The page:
Seeking professional treatment for an abuse disorder is imperative as quitting alcohol without any medical intervention can lead to severe withdrawal seizures and even death. Treatment initially aims to ease the withdrawal symptoms by close monitoring and prescribing a slow taper off medications, formally known as medication-assisted therapy (MAT). Medication-assisted treatment is used for opioid abuse, nicotine addiction, and alcohol use disorder and consists of a combination of medications that works to alleviate the withdrawal effects so the recovery journey can go as smooth as possible. Alcohol withdrawal can be excruciating, anxiety-ridden, and even life-threatening. Therefore, the combination of medically assisted treatment for alcohol and psychotherapy is known to be the most successful in the treatment of alcohol use disorder. Effective MAT for alcohol dependence has been shown with the FDA approved medications Naltrexone (ReVia, Depade), Naltrexone for Extended-Release Injectable Suspension (VIVITROL), Disulfiram (Antabuse) and Acamprosate Calcium (Campral).

Benzodiazepines as a treatment for alcohol abuse

Long-acting benzodiazepines such as diazepam (Valium) and chlordiazepoxide (Librium) are used in the acute detoxification phase of alcohol addiction since benzodiazepines work on the same receptors in the brain as alcohol. Benzodiazepines can be administered immediately to an individual who is in danger of alcohol withdrawal and can be slowly tapered off once the individual is out of the dangerous withdrawal phase, approximately five days after their last drink. Some individuals may stay on a slow long taper of benzodiazepines, but others will often switch to a safer alternative that is FDA approved from alcohol abuse.


Naltrexone is commonly used for opioid treatment as it blocks the opioid receptors in the brain, helping clients decrease cravings and prevent users from getting high when they use opioids. Although naltrexone was initially used for opioid treatment, it was discovered that naltrexone also works to treat alcohol abuse disorders. Although the specific mechanism of action is unknown, it is believed that the brain interacts with alcohol in the same manner that it interacts with opioids and therefore naltrexone suppresses the euphoric and pleasurable effects associated with alcohol. Individuals who abuse alcohol no longer receive a “reward” for drinking once they are on naltrexone. Naltrexone does not reduce the symptoms of alcohol withdrawals, and therefore, the individual must undergo detoxification before they can begin treatment with naltrexone.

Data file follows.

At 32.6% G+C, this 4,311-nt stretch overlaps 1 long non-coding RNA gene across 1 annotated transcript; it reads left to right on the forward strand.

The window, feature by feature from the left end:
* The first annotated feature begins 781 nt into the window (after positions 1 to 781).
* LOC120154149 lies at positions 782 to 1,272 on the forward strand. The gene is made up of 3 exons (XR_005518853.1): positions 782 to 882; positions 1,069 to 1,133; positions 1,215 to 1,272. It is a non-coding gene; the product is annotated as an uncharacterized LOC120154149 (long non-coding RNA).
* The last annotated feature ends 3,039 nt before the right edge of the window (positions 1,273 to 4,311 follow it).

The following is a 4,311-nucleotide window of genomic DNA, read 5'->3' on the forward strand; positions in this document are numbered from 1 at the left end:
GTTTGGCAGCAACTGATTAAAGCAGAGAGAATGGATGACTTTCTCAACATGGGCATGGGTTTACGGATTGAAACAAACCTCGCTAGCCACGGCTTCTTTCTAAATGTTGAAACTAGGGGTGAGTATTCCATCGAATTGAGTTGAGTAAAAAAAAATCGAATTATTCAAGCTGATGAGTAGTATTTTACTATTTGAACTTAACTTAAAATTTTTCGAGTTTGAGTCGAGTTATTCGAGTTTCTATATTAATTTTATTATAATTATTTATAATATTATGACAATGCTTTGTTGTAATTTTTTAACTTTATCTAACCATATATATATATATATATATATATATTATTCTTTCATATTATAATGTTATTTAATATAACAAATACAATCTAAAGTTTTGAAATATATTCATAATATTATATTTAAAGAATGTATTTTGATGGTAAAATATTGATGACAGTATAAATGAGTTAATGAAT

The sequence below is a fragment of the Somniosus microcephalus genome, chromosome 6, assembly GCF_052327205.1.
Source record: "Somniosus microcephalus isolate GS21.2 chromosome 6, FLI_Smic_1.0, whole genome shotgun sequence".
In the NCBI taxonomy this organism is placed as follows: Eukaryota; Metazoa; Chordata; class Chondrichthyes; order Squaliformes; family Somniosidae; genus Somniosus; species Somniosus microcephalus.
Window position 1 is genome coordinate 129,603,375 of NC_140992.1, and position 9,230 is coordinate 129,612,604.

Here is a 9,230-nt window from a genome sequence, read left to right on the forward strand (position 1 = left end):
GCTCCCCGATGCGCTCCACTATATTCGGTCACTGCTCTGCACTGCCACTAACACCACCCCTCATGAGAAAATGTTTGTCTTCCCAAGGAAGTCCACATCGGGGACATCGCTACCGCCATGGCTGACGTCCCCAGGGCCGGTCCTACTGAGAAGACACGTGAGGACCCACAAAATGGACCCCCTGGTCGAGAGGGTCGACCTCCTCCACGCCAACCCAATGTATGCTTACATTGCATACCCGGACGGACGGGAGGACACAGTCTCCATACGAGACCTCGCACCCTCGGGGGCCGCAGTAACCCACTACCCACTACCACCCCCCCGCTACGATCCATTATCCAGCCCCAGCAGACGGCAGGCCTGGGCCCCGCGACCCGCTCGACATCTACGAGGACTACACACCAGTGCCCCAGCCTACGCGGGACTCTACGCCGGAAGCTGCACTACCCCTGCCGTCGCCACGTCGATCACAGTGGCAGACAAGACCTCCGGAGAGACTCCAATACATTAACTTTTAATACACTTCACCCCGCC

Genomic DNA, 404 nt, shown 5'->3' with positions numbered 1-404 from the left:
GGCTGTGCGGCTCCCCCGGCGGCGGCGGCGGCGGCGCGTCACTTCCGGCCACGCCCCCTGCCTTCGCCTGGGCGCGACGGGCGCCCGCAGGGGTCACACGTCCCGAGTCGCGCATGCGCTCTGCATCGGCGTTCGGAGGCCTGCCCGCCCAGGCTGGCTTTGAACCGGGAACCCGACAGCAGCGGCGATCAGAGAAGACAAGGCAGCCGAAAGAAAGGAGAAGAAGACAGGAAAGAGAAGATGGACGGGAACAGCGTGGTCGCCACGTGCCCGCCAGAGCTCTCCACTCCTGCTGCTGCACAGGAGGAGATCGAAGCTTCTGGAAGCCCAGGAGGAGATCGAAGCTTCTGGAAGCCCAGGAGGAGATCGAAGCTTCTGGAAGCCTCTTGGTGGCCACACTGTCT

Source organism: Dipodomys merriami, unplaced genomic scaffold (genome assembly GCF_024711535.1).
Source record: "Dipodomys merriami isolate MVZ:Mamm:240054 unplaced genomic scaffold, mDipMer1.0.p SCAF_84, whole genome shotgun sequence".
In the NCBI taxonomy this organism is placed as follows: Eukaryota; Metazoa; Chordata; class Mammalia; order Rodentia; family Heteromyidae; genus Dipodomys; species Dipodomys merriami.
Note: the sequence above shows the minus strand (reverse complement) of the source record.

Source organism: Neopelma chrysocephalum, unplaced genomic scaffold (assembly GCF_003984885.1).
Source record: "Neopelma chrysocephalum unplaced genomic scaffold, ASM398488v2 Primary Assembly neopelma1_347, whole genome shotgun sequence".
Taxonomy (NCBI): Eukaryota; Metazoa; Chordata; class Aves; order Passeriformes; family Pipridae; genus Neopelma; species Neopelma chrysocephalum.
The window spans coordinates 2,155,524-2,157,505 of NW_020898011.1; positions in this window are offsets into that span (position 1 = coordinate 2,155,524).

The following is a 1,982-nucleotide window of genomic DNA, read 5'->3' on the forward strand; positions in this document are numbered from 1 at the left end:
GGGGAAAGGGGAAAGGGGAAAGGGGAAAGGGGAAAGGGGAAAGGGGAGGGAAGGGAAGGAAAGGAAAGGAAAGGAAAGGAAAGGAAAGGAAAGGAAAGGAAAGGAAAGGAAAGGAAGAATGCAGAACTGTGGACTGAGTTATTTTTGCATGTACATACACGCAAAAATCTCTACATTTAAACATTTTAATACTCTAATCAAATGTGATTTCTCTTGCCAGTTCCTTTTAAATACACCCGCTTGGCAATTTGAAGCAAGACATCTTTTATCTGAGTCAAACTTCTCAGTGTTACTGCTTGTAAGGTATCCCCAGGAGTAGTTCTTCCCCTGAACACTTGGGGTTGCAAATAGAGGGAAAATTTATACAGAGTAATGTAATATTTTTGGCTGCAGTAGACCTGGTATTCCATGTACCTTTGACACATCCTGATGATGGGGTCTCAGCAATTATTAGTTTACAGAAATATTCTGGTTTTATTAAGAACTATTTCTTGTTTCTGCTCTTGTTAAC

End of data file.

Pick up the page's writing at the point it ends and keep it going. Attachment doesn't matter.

Another medically assisted treatment for alcohol drug is Disulfiram creates unpleasant, hangover like effects when alcohol is consumed and therefore, is used to treat alcohol abuse disorder for individuals who are still craving alcohol. These unwanted effects include facial flushing, headache, nausea, vomiting, chest pain, weakness, and sweating and usually begin 10 minutes after alcohol enters the body and usually lasts for one hour. Disulfiram is not specifically a cure for alcohol use disorder, but rather deters individuals from drinking.


Acamprosate is known to reduce cravings associated with alcohol and can also decrease alcohol withdrawal symptoms. It is the most likely used medication in the United States for alcohol abuse disorder. Acamprosate works by reducing the brain’s dependence on alcohol as alcohol abuse is known to change the brain’s chemistry and functionality. Acamprosate is known to interact with neurotransmitters in the brain by helping to modulate and normalize brain activity that has been thrown into disarray by the cessation of alcohol abuse. When the user stops drinking alcohol, the brain is no longer to function in the same manner; it was in the presence of alcohol, thereby eliciting withdrawal symptoms in the body. Acamprosate should only be taken after the individual has gone through alcohol detoxification. This medication is often taken in combination with other medications such as naltrexone and disulfiram.